WASHINGTON -- North Korea is widely expected to continue its provocations this year, presenting a very serious challenge for the entire international community, South Korea's ambassador to the United States Cho Tae-yong said Thursday.
Cho said part of the reason for North Korea's continued provocations may be because leader Kim Jong-un is not happy with his "utter failure" in developing the North Korean economy.
"I cannot see positive things coming out of North Korea in any case," the South Korean diplomat declared when asked what to expect from North Korea in 2023.
"And we all know that Kim Jong-un is not a happy man these days because North Korea's economy (has been) always bad over the years, but really (is) in shambles these days," added Cho.
The South Korean ambassador was speaking at a seminar hosted by the Washington-based Center for Strategic and International Studies think tank, which was also attended by Kurt Campbell, National Security Council coordinator for Indo-Pacific affairs.
Pyongyang fired a new annual record of 69 ballistic missiles in 2022, compared with a very "distant second" of 25 set a few years ago, according to Cho.
The South Korean ambassador also explained that North Korea's external trade has dwindled to only about 5 percent last year from its peak years in 2011 and 2012, despite Kim's promise to deliver nuclear weapons and economic development to his people.
"He delivered to some extent on his promise to give a nuclear capability to North Korean people. But it was an utter failure for him in terms of delivering economic development to the North Korean people," said Cho.
"So this is a very important challenge for South Korea, for Indo-Pacific countries (and) the whole international community," he added.
Campbell highlighted the importance of close cooperation between like-minded countries to deal with threats posed by North Korea and other global challenges.
"It will be important for our countries to work together on initiatives that respond to the daily needs and challenges of the people from climate change to food insecurity more generally," Campbell told the meeting.
On a similar note, Campbell praised Japan for consulting closely with the US before releasing its new national security and national defense strategies late last year that call for Tokyo to double its annual defense spending to two percent of its gross domestic product.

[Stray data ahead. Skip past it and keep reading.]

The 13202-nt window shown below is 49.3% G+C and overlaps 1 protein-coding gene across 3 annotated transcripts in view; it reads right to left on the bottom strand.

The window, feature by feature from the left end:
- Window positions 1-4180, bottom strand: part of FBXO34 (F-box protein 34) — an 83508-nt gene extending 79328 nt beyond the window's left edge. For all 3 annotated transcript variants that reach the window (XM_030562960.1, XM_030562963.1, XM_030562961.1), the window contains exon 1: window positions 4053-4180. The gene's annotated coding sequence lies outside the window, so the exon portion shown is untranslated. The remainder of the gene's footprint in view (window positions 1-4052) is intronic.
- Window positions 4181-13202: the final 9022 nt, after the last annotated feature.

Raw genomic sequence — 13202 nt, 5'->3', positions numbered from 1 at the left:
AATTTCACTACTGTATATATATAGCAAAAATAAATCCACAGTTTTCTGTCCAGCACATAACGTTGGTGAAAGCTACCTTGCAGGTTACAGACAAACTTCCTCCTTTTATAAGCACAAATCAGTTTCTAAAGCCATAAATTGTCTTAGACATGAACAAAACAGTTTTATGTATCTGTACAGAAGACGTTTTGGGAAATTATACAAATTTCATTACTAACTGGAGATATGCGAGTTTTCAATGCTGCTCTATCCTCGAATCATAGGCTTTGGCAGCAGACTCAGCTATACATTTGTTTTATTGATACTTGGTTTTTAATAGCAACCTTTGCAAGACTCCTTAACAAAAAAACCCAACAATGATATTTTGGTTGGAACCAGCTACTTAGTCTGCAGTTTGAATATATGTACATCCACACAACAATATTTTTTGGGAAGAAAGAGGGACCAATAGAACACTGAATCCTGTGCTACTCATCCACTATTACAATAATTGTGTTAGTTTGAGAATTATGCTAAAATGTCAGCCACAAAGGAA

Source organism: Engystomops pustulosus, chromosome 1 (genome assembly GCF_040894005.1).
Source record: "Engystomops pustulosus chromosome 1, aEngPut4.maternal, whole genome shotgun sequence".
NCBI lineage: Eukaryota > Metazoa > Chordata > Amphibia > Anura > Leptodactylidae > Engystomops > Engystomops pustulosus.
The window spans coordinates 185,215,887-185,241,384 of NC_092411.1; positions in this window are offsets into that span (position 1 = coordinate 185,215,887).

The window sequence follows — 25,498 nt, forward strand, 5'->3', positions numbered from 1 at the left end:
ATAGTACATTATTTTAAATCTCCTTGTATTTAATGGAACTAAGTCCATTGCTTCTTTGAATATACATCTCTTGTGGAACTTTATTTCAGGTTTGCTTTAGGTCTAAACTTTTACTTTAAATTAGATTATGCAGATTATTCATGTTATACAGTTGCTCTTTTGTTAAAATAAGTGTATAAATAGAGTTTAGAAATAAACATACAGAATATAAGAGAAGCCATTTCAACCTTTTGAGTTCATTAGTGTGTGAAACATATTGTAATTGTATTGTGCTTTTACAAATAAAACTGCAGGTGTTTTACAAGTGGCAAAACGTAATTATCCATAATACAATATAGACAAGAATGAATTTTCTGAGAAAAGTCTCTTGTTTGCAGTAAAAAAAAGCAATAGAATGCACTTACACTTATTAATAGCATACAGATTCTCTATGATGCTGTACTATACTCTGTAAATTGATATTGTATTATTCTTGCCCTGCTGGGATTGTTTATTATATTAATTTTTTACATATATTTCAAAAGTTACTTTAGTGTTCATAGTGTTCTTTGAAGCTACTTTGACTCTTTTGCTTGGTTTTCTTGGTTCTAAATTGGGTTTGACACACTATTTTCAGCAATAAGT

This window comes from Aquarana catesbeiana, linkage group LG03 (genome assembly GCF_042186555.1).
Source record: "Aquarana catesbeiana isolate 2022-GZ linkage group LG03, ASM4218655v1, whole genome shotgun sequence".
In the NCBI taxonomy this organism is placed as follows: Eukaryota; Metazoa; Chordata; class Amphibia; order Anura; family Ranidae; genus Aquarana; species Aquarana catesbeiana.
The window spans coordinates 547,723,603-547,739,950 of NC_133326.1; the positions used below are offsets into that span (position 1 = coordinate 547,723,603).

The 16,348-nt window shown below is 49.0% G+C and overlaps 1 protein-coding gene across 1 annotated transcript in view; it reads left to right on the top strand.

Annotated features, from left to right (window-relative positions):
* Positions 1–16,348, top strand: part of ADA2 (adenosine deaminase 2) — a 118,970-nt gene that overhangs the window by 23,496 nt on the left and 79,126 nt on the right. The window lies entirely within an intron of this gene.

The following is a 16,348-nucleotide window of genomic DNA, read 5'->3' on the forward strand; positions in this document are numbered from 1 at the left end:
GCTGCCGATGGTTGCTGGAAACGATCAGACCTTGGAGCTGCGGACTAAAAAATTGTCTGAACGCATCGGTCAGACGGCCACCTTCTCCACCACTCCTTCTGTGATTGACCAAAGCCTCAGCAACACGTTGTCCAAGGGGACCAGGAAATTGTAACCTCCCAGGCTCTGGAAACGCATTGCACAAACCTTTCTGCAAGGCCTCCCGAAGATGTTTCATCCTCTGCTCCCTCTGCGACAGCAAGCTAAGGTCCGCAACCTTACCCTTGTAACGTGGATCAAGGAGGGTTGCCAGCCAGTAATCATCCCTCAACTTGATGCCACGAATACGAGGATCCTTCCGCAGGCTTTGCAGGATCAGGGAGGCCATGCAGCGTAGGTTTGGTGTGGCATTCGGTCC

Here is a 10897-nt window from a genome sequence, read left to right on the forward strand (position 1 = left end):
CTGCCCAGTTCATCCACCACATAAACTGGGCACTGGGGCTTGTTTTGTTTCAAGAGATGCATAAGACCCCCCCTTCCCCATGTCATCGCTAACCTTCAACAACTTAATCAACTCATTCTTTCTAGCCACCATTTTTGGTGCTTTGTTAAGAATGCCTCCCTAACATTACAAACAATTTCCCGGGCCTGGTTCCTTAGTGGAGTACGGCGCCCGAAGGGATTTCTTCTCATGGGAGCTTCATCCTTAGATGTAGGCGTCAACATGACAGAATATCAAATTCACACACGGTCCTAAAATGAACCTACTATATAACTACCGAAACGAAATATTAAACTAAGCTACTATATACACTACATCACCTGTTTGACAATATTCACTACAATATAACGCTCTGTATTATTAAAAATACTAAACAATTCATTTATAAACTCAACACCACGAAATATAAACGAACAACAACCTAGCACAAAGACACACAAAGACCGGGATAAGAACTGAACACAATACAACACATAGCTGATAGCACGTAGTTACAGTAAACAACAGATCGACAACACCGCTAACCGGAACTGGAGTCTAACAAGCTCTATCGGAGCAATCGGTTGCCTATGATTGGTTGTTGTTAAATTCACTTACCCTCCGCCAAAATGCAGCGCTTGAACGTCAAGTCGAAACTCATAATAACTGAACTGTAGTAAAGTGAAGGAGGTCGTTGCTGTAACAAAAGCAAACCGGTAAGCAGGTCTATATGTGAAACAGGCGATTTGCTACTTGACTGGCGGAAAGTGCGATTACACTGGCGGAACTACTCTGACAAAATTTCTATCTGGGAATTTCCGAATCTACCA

"When countries sometimes set off on these journeys, they go alone. Not Japan. They have done this in the deepest possible consultation with the United States over months of painstaking discussions," he said.
"I will also say that Japan has consulted very broadly and widely not just with, you know, political folks or strategists here, but across the region as a whole," he added.
Campbell also reaffirmed the US' support for Japan's new national strategies that also call for the country to acquire what it calls "counter strike capabilities."
"I think there is an understanding that the environment around Japan has really changed for the worst for over the course of the last several years," Campbell said, citing North Korean provocations.
"We are confronting a North Korea that continues provocative steps, appears, at this time, disinterested in diplomacy, not only with the United States, but South Korea and Japan, and is on a very provocative path," he added.
The White House official noted there existed "some frustration" when asked about US policy on North Korea due to Pyongyang's disregard for dialogue, but said the US, as well as its South Korean and Japanese allies, continue to remain committed to diplomacy.
"I think there is probably some frustration because many of the strategies that we have tried with respect to reaching out, providing opportunities for venues for engagement have generally been ignored," said Campbell.
"I think the hope will be at some point they will get off this path. But I can't tell you that we see any signs of this at this juncture," he added. (Yonhap)